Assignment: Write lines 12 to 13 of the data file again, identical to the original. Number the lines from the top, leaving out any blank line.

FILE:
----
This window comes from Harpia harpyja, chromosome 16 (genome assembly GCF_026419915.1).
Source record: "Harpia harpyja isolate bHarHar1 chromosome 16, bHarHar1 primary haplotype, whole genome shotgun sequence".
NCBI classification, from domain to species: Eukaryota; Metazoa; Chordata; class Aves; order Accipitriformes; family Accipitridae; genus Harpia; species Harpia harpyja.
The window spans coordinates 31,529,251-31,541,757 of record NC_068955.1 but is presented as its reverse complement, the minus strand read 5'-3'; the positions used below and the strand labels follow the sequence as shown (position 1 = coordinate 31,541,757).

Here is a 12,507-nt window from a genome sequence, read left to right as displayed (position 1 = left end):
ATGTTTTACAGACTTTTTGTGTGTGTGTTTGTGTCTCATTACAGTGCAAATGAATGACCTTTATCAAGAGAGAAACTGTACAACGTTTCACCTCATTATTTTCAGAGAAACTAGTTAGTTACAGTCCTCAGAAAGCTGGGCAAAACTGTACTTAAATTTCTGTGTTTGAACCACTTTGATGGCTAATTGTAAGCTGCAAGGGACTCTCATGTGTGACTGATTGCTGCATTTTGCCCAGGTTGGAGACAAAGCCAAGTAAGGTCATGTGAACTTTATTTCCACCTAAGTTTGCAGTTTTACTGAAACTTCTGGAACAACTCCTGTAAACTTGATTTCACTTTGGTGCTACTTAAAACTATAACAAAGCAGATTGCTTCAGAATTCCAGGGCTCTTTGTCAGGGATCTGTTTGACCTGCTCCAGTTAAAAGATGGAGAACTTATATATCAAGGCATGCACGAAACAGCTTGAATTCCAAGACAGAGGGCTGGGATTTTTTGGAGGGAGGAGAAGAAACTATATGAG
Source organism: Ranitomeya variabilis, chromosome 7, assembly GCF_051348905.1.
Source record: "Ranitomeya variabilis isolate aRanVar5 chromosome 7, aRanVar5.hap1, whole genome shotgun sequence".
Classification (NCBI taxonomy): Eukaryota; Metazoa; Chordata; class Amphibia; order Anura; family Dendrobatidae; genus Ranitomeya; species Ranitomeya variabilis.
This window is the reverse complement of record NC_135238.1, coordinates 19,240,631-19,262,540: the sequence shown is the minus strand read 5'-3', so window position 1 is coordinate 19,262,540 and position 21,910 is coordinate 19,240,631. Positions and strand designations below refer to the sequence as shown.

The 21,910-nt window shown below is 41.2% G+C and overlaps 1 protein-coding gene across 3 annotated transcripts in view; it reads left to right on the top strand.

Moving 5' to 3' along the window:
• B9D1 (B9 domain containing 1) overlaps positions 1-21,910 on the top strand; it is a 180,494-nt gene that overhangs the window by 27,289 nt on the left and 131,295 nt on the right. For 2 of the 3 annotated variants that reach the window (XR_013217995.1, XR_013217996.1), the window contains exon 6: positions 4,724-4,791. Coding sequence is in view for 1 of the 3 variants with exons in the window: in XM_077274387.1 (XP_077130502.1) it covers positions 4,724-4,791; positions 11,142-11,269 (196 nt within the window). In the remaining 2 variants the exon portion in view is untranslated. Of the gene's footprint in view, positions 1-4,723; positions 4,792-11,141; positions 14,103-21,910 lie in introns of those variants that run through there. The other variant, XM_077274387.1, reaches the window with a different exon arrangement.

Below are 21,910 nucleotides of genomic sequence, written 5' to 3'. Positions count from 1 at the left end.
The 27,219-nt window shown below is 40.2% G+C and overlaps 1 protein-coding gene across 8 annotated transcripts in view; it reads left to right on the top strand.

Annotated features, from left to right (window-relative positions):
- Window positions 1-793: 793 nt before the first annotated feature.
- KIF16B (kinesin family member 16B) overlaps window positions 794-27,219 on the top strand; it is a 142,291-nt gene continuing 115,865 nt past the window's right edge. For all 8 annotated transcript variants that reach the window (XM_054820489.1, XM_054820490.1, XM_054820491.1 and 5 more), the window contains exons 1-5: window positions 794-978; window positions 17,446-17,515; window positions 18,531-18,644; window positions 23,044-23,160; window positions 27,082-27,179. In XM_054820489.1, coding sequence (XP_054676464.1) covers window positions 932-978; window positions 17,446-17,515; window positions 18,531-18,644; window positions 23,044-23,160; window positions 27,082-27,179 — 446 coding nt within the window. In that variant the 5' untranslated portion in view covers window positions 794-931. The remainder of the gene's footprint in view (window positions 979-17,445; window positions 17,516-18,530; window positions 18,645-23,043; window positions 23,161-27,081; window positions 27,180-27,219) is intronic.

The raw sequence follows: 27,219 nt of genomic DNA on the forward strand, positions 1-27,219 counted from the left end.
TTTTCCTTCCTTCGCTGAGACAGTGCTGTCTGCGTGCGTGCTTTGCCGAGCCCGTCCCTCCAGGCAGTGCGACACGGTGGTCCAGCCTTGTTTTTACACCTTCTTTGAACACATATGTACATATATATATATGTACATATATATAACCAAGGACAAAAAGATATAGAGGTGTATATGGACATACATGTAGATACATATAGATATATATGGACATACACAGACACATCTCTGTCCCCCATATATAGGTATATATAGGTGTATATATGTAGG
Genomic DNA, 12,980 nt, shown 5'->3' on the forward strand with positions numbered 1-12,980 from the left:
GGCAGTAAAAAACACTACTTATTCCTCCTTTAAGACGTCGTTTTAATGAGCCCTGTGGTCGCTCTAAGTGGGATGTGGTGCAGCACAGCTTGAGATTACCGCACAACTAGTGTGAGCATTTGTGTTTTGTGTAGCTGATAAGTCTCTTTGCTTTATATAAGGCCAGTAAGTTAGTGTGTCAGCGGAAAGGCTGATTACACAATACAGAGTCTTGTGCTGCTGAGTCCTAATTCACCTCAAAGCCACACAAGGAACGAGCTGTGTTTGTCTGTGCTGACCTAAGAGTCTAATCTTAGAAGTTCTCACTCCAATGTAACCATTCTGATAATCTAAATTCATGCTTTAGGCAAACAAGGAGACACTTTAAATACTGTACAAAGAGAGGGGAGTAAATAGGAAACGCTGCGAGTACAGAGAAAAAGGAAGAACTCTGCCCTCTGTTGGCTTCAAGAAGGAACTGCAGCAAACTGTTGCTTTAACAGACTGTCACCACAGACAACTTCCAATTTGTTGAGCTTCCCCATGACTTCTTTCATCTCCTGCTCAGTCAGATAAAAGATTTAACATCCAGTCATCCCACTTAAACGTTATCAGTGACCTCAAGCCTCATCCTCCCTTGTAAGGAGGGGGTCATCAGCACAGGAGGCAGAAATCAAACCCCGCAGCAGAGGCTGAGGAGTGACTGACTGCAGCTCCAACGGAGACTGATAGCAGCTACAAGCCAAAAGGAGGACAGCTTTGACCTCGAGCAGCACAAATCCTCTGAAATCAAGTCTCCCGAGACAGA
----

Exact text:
Moving 5' to 3' along the window:
• B9D1 (B9 domain containing 1) overlaps positions 1-21,910 on the top strand; it is a 180,494-nt gene that overhangs the window by 27,289 nt on the left and 131,295 nt on the right. For 2 of the 3 annotated variants that reach the window (XR_013217995.1, XR_013217996.1), the window contains exon 6: positions 4,724-4,791. Coding sequence is in view for 1 of the 3 variants with exons in the window: in XM_077274387.1 (XP_077130502.1) it covers positions 4,724-4,791; positions 11,142-11,269 (196 nt within the window). In the remaining 2 variants the exon portion in view is untranslated. Of the gene's footprint in view, positions 1-4,723; positions 4,792-11,141; positions 14,103-21,910 lie in introns of those variants that run through there. The other variant, XM_077274387.1, reaches the window with a different exon arrangement.